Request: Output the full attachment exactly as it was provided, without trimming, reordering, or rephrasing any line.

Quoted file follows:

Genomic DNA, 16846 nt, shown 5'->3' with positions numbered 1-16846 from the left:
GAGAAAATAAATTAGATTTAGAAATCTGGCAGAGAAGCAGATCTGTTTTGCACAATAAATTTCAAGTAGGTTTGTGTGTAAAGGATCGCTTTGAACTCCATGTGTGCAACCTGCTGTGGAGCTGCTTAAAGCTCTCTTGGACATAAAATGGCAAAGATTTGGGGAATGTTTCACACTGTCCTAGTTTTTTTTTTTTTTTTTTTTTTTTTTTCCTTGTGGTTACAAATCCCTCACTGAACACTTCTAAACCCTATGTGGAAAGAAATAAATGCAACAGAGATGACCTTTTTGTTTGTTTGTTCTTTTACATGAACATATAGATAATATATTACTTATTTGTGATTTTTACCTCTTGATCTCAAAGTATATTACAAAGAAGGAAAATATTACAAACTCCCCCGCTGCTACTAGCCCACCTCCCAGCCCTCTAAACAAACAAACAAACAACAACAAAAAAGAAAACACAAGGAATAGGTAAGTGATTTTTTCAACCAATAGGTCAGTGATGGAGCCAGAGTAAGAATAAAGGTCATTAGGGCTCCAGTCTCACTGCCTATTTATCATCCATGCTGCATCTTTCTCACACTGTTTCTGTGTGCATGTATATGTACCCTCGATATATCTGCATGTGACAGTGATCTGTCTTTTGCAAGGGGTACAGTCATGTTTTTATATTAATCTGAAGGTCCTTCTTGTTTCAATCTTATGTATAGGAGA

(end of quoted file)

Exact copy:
Genomic DNA, 16846 nt, shown 5'->3' with positions numbered 1-16846 from the left:
GAGAAAATAAATTAGATTTAGAAATCTGGCAGAGAAGCAGATCTGTTTTGCACAATAAATTTCAAGTAGGTTTGTGTGTAAAGGATCGCTTTGAACTCCATGTGTGCAACCTGCTGTGGAGCTGCTTAAAGCTCTCTTGGACATAAAATGGCAAAGATTTGGGGAATGTTTCACACTGTCCTAGTTTTTTTTTTTTTTTTTTTTTTTTTTTCCTTGTGGTTACAAATCCCTCACTGAACACTTCTAAACCCTATGTGGAAAGAAATAAATGCAACAGAGATGACCTTTTTGTTTGTTTGTTCTTTTACATGAACATATAGATAATATATTACTTATTTGTGATTTTTACCTCTTGATCTCAAAGTATATTACAAAGAAGGAAAATATTACAAACTCCCCCGCTGCTACTAGCCCACCTCCCAGCCCTCTAAACAAACAAACAAACAACAACAAAAAAGAAAACACAAGGAATAGGTAAGTGATTTTTTCAACCAATAGGTCAGTGATGGAGCCAGAGTAAGAATAAAGGTCATTAGGGCTCCAGTCTCACTGCCTATTTATCATCCATGCTGCATCTTTCTCACACTGTTTCTGTGTGCATGTATATGTACCCTCGATATATCTGCATGTGACAGTGATCTGTCTTTTGCAAGGGGTACAGTCATGTTTTTATATTAATCTGAAGGTCCTTCTTGTTTCAATCTTATGTATAGGAGA